“Loch Lomond lies quite near Glasgow. Nice Glaswegians motor out there and admire the scenery and calculate its horsepower and drink whisky and chaff one another in genteelly Anglicized Glaswegianisms. After a hasty look at Glasgow the investigator would do well to disguise himself as one of like kind, drive down to Loch Lomondside and stare across its waters at the sailing clouds that crown the Ben, at the flooding of colours changing and darkling and miraculously lighting up and down those misty slopes, where night comes over long mountain leagues that know only the paddings of the shy, stray hare, the whirr and cry of the startled pheasant, silences so deep you can hear the moon come up, mornings so greyly coloured they seem stolen from Norse myth.”

A little further on Arden is reached. It may have been the Lochlomondside mansion where Robert Burns dined ‘at a goodfellow’s house’:

“I have lately been rambling over by Dumbarton and Inveraray, and running a drunken race on the side of Loch Lomond with a wild Highlandman; his horse which had never known the ornaments of iron or leather, zigzagged across before my old spavin’d hunter, whose name is Jenny Geddes, and down came Jenny and my Bardship; so I have such a skinful of bruises and wounds, that I shall be at least four weeks before I dare venture on my journey to Edinburgh.” [Burns to Richmond, July, 1787]

Nearby, along the B831, is Bannachra Castle, a castle of the Colquhouns in Glen Fruin, notorious because it was sacked in 1592 by a MacFarlane who mutilated the vanquished laird, his wife’s lover, ‘in a revolting but appropriate fashion’. He served his unfaithful lady with her lover’s private parts as a mocking dish: a tale to fascinate, and, possibly, discomfort Robert Burns who stayed with MacLachlan of Bannachra during his West Highland tour of 1787. Nearby is Dunfion, Fingal’s Hill, another of his numerous seats throughout Scotland.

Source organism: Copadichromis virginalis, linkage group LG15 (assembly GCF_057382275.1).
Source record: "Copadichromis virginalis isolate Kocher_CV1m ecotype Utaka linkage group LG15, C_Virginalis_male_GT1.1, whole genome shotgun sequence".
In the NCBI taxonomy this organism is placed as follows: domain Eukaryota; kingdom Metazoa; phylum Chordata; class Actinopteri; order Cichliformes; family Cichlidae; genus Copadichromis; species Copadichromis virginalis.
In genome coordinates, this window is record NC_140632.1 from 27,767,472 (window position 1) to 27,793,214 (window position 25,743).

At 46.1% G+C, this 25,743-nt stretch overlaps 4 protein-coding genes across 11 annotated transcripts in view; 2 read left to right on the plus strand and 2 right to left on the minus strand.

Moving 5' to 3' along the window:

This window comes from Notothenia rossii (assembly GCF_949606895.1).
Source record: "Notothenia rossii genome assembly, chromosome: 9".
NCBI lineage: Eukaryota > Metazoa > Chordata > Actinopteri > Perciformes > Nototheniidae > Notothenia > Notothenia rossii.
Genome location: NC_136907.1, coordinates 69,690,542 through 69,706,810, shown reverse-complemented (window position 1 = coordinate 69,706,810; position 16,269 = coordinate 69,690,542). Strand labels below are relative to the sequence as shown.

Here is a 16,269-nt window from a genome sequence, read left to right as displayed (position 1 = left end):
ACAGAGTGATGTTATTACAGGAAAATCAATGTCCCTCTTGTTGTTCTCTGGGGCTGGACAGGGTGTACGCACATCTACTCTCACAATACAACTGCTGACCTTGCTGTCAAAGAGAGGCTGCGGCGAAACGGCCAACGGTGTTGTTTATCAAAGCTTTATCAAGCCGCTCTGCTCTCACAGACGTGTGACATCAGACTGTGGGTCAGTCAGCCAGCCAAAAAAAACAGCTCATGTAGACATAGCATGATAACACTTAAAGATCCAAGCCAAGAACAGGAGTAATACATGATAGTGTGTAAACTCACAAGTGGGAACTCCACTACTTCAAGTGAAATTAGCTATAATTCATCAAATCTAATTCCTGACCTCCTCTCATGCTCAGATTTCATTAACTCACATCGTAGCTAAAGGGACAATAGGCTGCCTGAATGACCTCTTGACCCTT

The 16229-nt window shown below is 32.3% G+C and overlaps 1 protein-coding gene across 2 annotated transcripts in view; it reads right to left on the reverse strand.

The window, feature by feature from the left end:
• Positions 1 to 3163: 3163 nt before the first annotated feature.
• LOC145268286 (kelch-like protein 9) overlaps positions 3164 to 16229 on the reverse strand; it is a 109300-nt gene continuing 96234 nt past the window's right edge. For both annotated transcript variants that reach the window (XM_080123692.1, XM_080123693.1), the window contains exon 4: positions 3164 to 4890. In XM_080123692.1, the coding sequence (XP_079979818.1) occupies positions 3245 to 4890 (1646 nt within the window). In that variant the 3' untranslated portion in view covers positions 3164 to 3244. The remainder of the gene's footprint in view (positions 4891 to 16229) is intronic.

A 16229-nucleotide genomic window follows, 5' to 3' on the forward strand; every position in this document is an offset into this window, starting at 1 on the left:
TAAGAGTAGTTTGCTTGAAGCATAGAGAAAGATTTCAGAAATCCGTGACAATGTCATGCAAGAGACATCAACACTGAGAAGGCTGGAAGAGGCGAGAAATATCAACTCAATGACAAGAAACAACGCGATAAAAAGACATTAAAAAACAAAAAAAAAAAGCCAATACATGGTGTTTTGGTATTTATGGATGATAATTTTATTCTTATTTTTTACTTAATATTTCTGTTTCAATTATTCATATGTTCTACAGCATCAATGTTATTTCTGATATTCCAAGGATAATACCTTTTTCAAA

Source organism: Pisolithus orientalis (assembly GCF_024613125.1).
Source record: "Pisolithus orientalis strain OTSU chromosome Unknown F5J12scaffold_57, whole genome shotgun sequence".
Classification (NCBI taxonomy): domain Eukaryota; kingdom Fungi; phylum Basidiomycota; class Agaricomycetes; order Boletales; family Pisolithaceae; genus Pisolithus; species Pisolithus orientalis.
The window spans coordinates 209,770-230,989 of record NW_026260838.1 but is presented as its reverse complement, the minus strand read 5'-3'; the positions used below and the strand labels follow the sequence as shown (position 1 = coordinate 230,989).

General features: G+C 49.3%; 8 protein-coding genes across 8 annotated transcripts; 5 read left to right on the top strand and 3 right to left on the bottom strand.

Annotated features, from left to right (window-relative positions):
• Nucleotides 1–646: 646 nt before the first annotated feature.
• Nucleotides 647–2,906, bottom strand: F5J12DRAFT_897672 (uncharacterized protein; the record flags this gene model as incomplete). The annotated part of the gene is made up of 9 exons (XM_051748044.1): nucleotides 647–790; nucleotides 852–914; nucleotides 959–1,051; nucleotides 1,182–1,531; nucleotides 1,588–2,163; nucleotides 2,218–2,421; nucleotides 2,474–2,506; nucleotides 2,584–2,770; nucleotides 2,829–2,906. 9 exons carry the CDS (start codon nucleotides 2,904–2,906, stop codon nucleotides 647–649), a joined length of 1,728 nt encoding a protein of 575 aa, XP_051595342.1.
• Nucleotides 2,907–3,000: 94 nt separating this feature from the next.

One of the earliest literary visitors to Loch Lomond was Ben Jonson (1571-1637), the Elizabethan playwright. He was of Scottish extraction, and in 1618-19 he travelled Scotland, spending over a year there. He was entertained at the end of 1618 by William Drummond of Hawthornden who recorded as much as he could of what Jonson had to say in his diary, which was eventually published as Conversations. Jonson planned to write a versified account of his travels entitled A Discovery, and ‘a fisher or Pastorall play’ set on Loch Lomond. Whether he ever wrote it is not known, since Jonson’s papers were later lost in a fire.

In perhaps the best short guide to the Highlands of the thirties James Baikie (1866-1931) prompted visitors:

“It is said that Dr Chalmers, of Disruption fame, once expressed a gentle hope that there might be a Loch Lomond in heaven. Scripture says nothing to the contrary, though it unaccountably excludes the sea, which the Hebrew always hated; and one hopes that, were it only for the sake of Glasgow, the good Doctor’s pious aspiration may be realised.”